Stachybotrys chartarum

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Stachybotrys chartarum
Scientific classification
Kingdom: Fungi
Division: Ascomycota
Class: Sordariomycetes
Order: Hypocreales
Family: Stachybotryaceae
Genus: Stachybotrys
Species: S. chartarum
Binomial name
Stachybotrys chartarum
(Ehrenb.) S. Hughes

Stachybotrys atra Corda Stachybotrys alternans Bonord. Stilbospora chartarum Ehrenb.

Stachybotrys chartarum, also called Stachybotrys atra, Stachybotrys alternans or Stilbospora chartarum, is a black mold that produces its conidia in slime heads. It is sometimes found in soil and grain, but the mold is most often detected in cellulose-rich building materials from damp or water-damaged buildings.[1] S. chartarum was originally discovered on the wall of a house in Prague in 1837 by Czech mycologist August Carl Joseph Corda. It requires high moisture content in order to grow and is associated with wet gypsum material and wallpaper.[2]

Medical and veterinary issues[edit]

Health problems related to this mold have been documented in humans and animals since the 1930s;[3] it is also considered a likely candidate for the Biblical condition mistranslated as "leprosy", tzaraath.[4] More recently, S. chartarum has been linked with so-called sick building syndrome. However, the link has not been firmly established in the scientific literature.[5]

There are two chemotypes in S. chartarum, one that produce trichothecene mycotoxins including satratoxins and one that produce atranones.[6]

Two cats died under anesthesia in what is believed to be the first documented case of black mold poisoning in pets. The cats had been living in Florida in a water damaged home. During routine dental procedures both cats experienced severe pulmonary hemorrhage and later died. Blood tests confirmed the presence of a toxin produced by S. chartarum, and severe mold contamination was found in the home.[7]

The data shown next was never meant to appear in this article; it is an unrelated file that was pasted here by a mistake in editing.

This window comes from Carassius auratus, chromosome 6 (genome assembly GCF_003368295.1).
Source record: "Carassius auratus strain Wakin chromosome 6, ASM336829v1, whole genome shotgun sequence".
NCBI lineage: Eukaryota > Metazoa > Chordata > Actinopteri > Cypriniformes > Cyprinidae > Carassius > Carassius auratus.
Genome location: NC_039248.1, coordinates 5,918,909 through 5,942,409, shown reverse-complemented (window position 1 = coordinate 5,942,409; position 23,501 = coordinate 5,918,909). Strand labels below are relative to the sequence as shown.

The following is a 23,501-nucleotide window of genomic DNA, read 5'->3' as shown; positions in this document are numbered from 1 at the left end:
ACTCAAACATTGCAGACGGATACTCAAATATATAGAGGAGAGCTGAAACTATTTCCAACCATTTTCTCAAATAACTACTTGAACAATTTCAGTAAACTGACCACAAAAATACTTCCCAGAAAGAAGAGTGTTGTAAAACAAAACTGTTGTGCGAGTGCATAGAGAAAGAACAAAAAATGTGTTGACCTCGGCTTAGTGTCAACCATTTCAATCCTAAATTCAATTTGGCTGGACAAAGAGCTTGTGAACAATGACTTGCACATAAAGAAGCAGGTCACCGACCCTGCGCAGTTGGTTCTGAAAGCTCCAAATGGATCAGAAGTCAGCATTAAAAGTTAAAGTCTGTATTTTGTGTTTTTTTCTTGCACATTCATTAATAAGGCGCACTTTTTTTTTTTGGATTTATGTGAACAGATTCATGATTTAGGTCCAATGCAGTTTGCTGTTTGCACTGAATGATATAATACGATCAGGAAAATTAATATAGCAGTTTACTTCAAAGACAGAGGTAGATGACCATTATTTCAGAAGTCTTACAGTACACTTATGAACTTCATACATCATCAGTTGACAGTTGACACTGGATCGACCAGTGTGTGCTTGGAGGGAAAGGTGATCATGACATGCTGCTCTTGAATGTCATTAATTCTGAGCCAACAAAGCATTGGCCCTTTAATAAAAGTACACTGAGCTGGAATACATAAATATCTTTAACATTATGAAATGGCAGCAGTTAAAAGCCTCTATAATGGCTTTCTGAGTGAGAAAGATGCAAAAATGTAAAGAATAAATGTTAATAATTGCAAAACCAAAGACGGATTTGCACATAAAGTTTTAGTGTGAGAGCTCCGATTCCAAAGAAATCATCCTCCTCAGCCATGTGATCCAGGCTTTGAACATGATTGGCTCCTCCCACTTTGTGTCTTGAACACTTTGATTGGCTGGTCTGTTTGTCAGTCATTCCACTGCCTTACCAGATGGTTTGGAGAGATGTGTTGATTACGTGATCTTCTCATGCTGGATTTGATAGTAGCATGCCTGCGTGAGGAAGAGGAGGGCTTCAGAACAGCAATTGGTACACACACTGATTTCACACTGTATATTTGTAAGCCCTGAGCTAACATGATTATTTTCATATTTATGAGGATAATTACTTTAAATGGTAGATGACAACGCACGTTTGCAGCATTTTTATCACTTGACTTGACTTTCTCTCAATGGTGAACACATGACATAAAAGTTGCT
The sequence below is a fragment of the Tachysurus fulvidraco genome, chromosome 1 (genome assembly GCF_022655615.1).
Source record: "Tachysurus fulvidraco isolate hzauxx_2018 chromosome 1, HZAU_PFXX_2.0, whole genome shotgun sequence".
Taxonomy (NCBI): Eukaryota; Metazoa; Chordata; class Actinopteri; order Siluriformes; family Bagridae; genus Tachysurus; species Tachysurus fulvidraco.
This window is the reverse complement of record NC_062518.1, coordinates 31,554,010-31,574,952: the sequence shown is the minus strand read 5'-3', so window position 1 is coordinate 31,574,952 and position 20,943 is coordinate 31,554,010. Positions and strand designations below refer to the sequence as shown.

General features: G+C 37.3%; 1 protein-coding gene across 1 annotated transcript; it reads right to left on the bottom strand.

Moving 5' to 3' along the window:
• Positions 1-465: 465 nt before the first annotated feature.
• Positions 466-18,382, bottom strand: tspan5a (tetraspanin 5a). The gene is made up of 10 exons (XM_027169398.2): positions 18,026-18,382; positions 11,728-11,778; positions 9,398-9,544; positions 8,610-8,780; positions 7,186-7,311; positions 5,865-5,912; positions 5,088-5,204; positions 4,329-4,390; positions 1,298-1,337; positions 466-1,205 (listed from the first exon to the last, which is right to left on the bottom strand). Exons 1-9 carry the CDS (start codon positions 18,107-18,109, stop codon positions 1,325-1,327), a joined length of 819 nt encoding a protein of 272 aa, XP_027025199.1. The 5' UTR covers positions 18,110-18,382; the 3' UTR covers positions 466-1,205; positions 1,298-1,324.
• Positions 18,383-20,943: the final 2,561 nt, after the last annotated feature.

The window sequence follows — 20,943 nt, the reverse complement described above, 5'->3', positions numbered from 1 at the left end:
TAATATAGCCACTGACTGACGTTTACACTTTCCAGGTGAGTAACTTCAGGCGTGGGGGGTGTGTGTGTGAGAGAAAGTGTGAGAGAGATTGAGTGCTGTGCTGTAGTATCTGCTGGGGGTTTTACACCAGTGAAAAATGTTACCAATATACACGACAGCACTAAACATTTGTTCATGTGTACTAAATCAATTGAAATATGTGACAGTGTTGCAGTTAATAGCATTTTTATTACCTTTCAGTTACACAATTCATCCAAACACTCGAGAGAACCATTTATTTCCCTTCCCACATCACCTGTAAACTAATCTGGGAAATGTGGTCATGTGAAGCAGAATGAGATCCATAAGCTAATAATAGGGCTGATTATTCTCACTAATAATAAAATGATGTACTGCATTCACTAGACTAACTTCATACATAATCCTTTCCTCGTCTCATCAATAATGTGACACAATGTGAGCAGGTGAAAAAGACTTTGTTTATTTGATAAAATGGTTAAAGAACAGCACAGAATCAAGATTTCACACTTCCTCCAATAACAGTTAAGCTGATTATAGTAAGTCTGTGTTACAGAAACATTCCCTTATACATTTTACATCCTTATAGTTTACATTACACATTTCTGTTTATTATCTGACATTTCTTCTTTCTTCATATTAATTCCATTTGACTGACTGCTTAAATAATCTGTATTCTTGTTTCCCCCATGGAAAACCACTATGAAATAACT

Four distinctive microbial volatile organic compounds (MVOCs), 1-butanol, 3-methyl-1-butanol, 3-methyl-2-butanol, and thujopsene, were detected on rice cultures, and only one (1-butanol) was detected on gypsum board cultures.[8]

See also[edit]


  1. ^ Samson RA, Houbraken J, Thrane U, Frisvad JC & Andersen B. (2010). Food and Indoor Fungi. CBS-KNAW- Fungal Biodiversity Centre, Utrecht, the Netherlands. pp. 1-398.
  2. ^ Andersen B, Frisvad JC, Søndergaard I, Rasmussen IS & Larsen LS. (2011). Associations between fungal species and water damaged building materials. Applied and Environmental Microbiology. In Press
  3. ^ Etzel RA, Montaña E, Sorenson WG, Kullman GJ, Allan TM, Dearborn DG, Olson DR, Jarvis BB, Miller JD. (1998) Acute pulmonary hemorrhage in infants associated with exposure to Stachybotrys atra and other fungi. Archives of Pediatrics and Adolescent Medicine. 152: 757-62.
  4. ^ Heller RM, Heller TW, Sasson JM (2003). "Mold: "tsara'at," Leviticus, and the history of a confusion". Perspect. Biol. Med. 46 (4): 588–91. doi:10.1353/pbm.2003.0085. PMID 14593226. 
  5. ^ Page, E. H.; Trout, D. B. (2001). "The Role ofStachybotrysMycotoxins in Building-Related Illness". AIHAJ - American Industrial Hygiene Association. 62 (5): 644. doi:10.1080/15298660108984664. 
  6. ^ Andersen B, Nielsen KF, Thrane U, Szaro, T, Taylor, JW & Jarvis, BB. (2003). Molecular and phenotypic descriptions of Stachybotrys chlorohalonata sp. nov. And two chemotypes of stachybotrys chartarum found in water-damaged buildings. Mycologia 95: 1227-1238.
  7. ^ "Toxic mold may pose threat to pets". Veterinary Forum. Veterinary Learning Systems. 24 (10): 17. October 2007. 
  8. ^ Gao P, Martin J (Jun 2002). "Volatile metabolites produced by three strains of Stachybotrys chartarum cultivated on rice and gypsum board". Appl Occup Environ Hyg. 17 (6): 430–6.